SNP leader Nicola Sturgeon has said she wants to hold a referendum on Scottish independence “when the time is right”, as she retained her Glasgow seat.
Giving an acceptance speech in Glasgow after she defeated Scottish Labour leader Anas Sarwar by 19,735 votes to 10,279, the first minister said her party is set for a fourth term in power.
Earlier, she had played down the likelihood of an overall SNP majority at Holyrood, saying it has “always been a very, very long shot”.
After being re-elected to her seat, Sturgeon said: “If that is indeed the outcome of this election, I pledge today to get back to work immediately to continue to steer the country through the crisis of Covid, to continue to lead this country into recovery from Covid.
“And then, when the time is right, to offer this country the choice of a better future.”
The first minister also took aim at elements of the far right who stood in the Glasgow Southside seat, including former Britain First deputy leader Jayda Fransen – whom Sturgeon had described as a “racist and a fascist” during a confrontation between the pair on election day.
In her speech, she said: “The far right thug who led that confrontation got 46 votes and I am proud that once again Glasgow Southside has shown the racists and the fascists that they are not welcome in Glasgow Southside, they are not welcome in Glasgow, and they are not welcome anywhere in Scotland, and let that be a note of unity.”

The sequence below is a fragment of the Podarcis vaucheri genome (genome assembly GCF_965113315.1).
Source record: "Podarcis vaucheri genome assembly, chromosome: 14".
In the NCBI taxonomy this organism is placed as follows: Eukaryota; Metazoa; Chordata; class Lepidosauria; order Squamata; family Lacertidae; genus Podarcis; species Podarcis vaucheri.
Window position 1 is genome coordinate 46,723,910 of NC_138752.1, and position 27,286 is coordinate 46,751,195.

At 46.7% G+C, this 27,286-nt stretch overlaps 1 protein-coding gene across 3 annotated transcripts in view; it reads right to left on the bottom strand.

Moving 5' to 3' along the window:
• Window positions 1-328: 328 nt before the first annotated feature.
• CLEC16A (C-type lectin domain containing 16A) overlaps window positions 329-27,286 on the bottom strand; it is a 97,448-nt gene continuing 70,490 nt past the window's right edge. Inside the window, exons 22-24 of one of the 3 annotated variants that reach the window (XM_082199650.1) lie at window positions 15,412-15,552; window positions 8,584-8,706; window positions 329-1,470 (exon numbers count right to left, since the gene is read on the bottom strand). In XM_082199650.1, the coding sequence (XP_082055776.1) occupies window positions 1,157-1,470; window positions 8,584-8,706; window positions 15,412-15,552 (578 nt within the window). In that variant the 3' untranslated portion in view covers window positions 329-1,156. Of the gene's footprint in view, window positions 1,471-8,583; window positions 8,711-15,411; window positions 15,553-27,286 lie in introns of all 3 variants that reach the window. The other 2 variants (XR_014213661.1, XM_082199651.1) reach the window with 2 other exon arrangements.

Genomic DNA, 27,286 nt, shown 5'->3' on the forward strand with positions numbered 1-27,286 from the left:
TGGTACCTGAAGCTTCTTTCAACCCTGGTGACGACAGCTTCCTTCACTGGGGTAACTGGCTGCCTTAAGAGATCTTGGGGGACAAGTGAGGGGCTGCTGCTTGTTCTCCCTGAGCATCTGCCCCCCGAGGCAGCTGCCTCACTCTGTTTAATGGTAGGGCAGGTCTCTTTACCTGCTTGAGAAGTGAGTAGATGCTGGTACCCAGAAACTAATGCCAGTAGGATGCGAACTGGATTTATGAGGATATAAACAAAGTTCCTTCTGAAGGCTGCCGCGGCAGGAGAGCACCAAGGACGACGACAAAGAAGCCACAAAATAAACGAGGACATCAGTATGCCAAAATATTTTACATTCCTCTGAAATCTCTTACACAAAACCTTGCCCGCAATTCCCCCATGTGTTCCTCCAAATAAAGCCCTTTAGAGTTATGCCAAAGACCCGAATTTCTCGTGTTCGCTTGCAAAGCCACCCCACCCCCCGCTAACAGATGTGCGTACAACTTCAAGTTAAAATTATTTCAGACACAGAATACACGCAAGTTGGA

Before the first minister arrived at the Glasgow count, Scotland’s justice secretary Humza Yousaf said members of an anti-vaccine party had made a “beeline” for him due to his skin colour.
Derek Jackson, standing for the Liberal Party in Glasgow Southside, arrived at the count with supporters wearing black suits and yellow stars with “unvax” written on them, and claimed to be satirising “fascist SNP hate laws”.
After they approached Yousaf, members of other political parties joined the SNP to confront them.
Speaking to reporters after the incident, Yousaf said: “What I’m always struck by is voices of good always outweigh the voices of hatred.”
Members of the Scottish Liberal Party were later escorted from the count by security and police.
Meanwhile with more 30 seats declared across Scotland, just two have changed hands – the SNP took East Lothian from the Scottish Labour Party and also won Ayr from the Conservatives.
As he secured his Perthshire North seat, deputy first minister John Swinney said the SNP would be the “leading and largest party” in the new Scottish Parliament.
While he said there is a “long way to go” before all the results are known, Swinney insisted it is “beyond any doubt” that the SNP will form the next government.
He added: “That is an absolutely gigantic feat for the Scottish National Party to have achieved, to be on the brink of a fourth continuous term.”
Elsewhere, former first minister and Alba Party leader Alex Salmond said the measure of his party’s success would be “our existence as a political party”, adding it is “here to say”.